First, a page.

This is effective polemics, but it’s nonsense all the same. All public policies have redistributive effects because there can never be a perfect match between the class of people financing and otherwise contributing to a public program and the class of its intended and incidental beneficiaries. That’s true even of dollars spent on public goods that benefit everyone, like national security. Yet it’s hardly the “main aim” of national security policy is to redistribute wealth from taxpayers to bunch of a freeloaders who’ll enjoy national security without having to pay for it. It makes even less sense to say that a policy is “mainly aimed” at enriching its incidental beneficiaries, like the Code Pinkers who say that the Iraq war was “mainly aimed” at enriching Dick Cheney’s friends at Halliburton.“Now they tell us. For many opponents of the new legislation, the statements confirmed a nagging suspicion that for Barack Obama and Democrats in Congress, the health fight was about more than just insurance -- that redistribution played a significant, if largely unspoken, part in the drive for national health care. . . . It wasn't just about making insurance more affordable. It wasn't just about bending the cost curve. It wasn't just about cutting the federal deficit. It was about redistributing wealth.”
There’s an important ethical and political difference between programs designed to redistribute wealth and programs designed to satisfy some people’s vital interests by requiring other people to forego less-than-vital satisfactions. “Redistributing wealth” means taking a dollar that would otherwise be in a better-off person’s pocket and putting it in a worse-off person’s pocket, leaving how it’s spent to the discretion of the worse-off person. Liberals think that sometimes makes ethical and public-policy sense on the theory that, the fewer dollars you have, the more well-being you’re likely to get from spending one of them. An amount of money that Bill Gates would never miss if he left it in a pair of pants he sent to the dry cleaner might make the difference between a poorer person’s making or not making next month’s rent.
But liberals have never been notably successful at persuading other Americans that they’re right on that score. A lot of sensible people recognize that they have a duty to contribute money they would otherwise spend on superfluities so that other poor people can enjoy a decent diet or a roof over their heads. But they’re not inclined to surrender money to poorer people who might prefer spending it on superfluities to necessities themselves. That's why they insist on in-kind assistance, like food stamps rather than transfer payments that increase the transferee's discretionary income. And that’s one of the principal reasons why welfare programs are always so unpopular and the images of “welfare queens” and “welfare Cadillacs” figured so prominently in our politics until welfare entitlements were rolled back in the 1990s.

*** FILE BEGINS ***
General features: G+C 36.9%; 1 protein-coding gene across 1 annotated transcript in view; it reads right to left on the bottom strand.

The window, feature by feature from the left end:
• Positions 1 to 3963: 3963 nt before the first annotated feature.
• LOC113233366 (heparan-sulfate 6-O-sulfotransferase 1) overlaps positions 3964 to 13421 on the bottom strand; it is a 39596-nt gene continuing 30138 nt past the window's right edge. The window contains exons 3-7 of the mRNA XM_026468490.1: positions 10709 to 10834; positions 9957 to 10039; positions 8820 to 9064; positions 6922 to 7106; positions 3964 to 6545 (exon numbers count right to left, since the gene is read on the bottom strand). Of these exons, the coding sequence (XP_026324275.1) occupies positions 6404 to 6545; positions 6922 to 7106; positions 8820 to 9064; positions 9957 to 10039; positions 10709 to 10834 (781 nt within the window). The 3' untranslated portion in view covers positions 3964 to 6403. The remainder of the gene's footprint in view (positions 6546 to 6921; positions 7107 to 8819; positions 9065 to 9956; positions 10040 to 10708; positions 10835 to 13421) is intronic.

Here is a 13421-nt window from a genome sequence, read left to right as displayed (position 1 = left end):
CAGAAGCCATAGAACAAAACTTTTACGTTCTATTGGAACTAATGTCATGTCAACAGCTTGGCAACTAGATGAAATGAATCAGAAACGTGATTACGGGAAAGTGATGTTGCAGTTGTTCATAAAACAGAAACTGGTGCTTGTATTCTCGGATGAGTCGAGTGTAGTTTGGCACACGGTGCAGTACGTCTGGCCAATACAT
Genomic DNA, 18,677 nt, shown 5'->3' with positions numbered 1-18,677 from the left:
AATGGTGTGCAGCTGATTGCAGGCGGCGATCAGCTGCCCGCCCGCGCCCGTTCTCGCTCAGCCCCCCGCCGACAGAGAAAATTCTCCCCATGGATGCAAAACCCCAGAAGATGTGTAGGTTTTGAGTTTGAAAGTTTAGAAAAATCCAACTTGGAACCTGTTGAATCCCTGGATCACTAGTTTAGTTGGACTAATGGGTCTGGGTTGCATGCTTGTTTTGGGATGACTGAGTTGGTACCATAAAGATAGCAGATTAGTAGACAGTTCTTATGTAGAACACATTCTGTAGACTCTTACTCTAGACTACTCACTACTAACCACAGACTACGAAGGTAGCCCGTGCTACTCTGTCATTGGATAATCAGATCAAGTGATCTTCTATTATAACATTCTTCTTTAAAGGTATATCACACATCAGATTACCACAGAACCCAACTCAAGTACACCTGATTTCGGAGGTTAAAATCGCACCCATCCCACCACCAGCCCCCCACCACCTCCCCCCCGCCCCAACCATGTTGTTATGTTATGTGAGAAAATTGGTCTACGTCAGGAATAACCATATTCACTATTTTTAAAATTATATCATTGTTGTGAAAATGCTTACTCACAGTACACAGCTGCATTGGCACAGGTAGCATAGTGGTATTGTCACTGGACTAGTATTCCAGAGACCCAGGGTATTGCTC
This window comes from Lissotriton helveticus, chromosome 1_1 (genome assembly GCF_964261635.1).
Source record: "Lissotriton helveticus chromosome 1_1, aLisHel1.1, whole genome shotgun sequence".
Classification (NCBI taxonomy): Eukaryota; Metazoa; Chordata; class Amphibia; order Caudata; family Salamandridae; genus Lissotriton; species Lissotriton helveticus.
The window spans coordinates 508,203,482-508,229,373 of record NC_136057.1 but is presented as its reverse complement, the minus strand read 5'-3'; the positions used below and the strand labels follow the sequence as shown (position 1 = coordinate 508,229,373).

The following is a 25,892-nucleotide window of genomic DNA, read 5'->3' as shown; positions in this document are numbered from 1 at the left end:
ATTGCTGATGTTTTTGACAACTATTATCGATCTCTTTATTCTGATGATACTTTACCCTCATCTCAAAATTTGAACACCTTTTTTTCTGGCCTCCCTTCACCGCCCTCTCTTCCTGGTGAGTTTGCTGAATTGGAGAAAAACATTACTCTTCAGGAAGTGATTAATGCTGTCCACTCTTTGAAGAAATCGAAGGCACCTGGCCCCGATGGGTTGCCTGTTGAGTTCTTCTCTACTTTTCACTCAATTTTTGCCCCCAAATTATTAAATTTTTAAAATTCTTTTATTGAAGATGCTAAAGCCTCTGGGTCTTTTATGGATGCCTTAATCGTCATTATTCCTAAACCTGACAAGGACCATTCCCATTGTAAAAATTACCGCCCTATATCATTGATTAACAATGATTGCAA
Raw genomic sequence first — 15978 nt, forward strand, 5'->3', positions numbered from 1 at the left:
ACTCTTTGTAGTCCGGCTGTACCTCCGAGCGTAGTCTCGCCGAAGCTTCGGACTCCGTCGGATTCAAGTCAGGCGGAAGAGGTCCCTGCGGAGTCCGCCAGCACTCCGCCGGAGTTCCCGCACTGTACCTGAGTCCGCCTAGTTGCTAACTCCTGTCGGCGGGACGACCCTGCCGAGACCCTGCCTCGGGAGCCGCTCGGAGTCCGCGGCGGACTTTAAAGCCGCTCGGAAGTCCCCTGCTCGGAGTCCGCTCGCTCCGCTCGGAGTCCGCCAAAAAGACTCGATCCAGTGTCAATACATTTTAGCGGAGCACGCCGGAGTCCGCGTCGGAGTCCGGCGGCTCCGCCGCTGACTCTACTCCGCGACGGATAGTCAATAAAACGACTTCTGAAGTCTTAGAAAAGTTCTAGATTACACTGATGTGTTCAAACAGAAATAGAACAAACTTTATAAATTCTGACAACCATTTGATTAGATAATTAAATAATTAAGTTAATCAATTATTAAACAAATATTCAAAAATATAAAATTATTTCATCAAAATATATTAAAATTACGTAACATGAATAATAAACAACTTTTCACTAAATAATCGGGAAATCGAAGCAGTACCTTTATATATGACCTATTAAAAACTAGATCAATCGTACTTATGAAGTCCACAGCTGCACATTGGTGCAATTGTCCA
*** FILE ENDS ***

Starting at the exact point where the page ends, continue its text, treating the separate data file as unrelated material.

ObamaCare requires that mostly well-off people pay additional taxes to finance less-well-off people’s access to one good in particular, affordable health insurance. Nearly everyone across the ideological spectrum concedes that poorer people’s interest in maintaining their health should take precedence over other people’s interest in securing less-vital satisfactions; that’s why we have Medicaid and forbid private hospital emergency rooms from turning away uninsured people needing immediate medical treatment even if means higher medical costs and health insurance premiums for the rest of us. Liberals and a lot of other people see ObamaCare as a straightforward extension of that unobjectionable principle. You can disagree with that if you like, but that doesn’t make ObamaCare a mechanism for redistributing wealth.